In this era of swift changes, and where accounting is not done anymore in “books”, but by using a software, there is a lack of commentaries that analyze a Pauline epistle as a Facebook wall, exegesis that understand the Proverbs were a group of trending topics, and the most famous verses from the hashtag logic of Twitter. It would be very useful to set up the “commentaries” function to Dogmatics, and that it could become a global construction, accepting, as many YouTube trademarks, all the likes and dislikes, as well as new contributions. Google can be a spirituality model, where if it important to find God, it is even more important to remain in constant search. We need theological titles of the type: “Flickr as a model for the study of the doctrine of Creation. God showing his works”, and an analysis of the psalms of thanksgiving as an update of Yahweh’s credentials in a cosmic LinkedIn.

It is not stretching too far to point out that Christ’s death can be understood, without lightness or heresy, as the generous action of setting up a Wi-Fi to connect freely to the life of the Maker, but only those which are chosen by God have the password, and they are the only ones that need it and desire it. And sin, well, sin is the intermittence of the signal that ruins a valuable download.
Digital theology is not one that works in a cabinet or field for then uploading its findings to the web, it is one that reflects about God and his works from a new configuration of humanity that now weaves its nostalgia by using webs of optical fiber.

This article was translated by Nicolás Manfredi and reviewed by Alfredo Francis, under the grant “God's Evolution” awarded to the Science and Faith Centre (Spain) by the BioLogos Foundation (USA).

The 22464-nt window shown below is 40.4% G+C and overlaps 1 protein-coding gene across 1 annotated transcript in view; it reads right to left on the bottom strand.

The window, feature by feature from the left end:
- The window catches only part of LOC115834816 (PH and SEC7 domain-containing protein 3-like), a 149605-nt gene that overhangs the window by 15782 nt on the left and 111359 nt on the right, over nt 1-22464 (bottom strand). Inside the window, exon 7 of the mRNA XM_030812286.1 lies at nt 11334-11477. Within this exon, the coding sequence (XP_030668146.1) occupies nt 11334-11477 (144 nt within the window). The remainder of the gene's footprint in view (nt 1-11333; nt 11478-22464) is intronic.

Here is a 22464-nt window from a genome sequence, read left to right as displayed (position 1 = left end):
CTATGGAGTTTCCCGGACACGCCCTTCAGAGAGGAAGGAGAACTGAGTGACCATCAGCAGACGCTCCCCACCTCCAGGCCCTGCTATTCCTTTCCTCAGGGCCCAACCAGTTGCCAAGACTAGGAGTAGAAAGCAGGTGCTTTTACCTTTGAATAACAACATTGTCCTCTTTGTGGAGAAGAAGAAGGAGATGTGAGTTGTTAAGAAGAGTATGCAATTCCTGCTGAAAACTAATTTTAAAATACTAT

1. Cited in CERVANTES-ORTIZ, Leopoldo, Series de sueños. Playful-erotic-poetic theology of Rubem Alves, Basilea Center of Investigation and Support A.C., Mexico, 2003, p.17
  2. Cf. GONZALEZ, Justo, Historia del cristianismo I. De la época de los mártires a la época de los sueños frustrados, UNILIT, Miami, 1999.
  3. AGUSTIN, La Ciudad de Dios, Editorial Porrúa, Mexico, 2000.
  4. COPLESTON, Frederick, Historia de la filosofía 2. De San Agustín a Escoto, Ariel, Barcelona, 2011.
  5. CALVINO, Juan, Institución de la Religión Cristiana, Nueva Creación, 1991.
  6. See declarations exquisitely selected in MAYER, Alicia, Lutero en el Paraíso. La Nueva España en el espejo del reformador alemán, Fondo de Cultura Económica, Mexico, 2008, p. 253.
  7. GIBELLINI, Rosino, La teología del siglo XX, Sal Terrae, Santander, 1998.
  8. RAMIREZ, Dan, Alabaré a mi Señor: Cultura e ideología en la himnología protestante Latina, en MARTINEZ, Juan y Luis Scott (eds.), Iglesias peregrinas en busca de identidad. Cuadros del protestantismo en los Estados Unidos, Kairós Ediciones, Buenos Aires, 2004, pp. 207-234.
  9. This metaphor has been evoked in MÉNDEZ YÁÑEZ, Raúl, Narratividad y religiosidad identitaria juvenil en las redes sociales Hi5 y Facebook, en HERNANDEZ, Alberto, Nuevos Caminos de la fe. Prácticas y creencias al margen institucional, School of the Northern Border, Autonomous University of Nuevo Leon, School of Michoacan, Mexico, 2011.
  10. The term “entertainment industry” has been borrowed from MARTEL, Frédéric, Cultura Mainstream. Cómo nacen los fenómenos de masas, Taurus, Madrid, 2011.
  11. RENDTROFF, Rolf, What Happened to the Yahwist? Reflections after Thirty Years, online, April 2, 2011, Available:
  12. RICOEUR, Paul, Teoría de la interpretación. Discurso y excedente de sentido, Editorial Siglo XXI, Mexico. 2001.
  13. WARFIELD. Benjamin, “Imputation” in Estudios Bíblicos y Teológicos, Editorial CLIE, Barcelona, 1991, pp. 259-250.

Cite as (ISO 690:2010): MÉNDEZ YÁÑEZ, Raúl. Digital theory: What does Jerusalem have to do with Facebook? [online]. RYPC Translations, 21 April 2017. <> [accessed: ].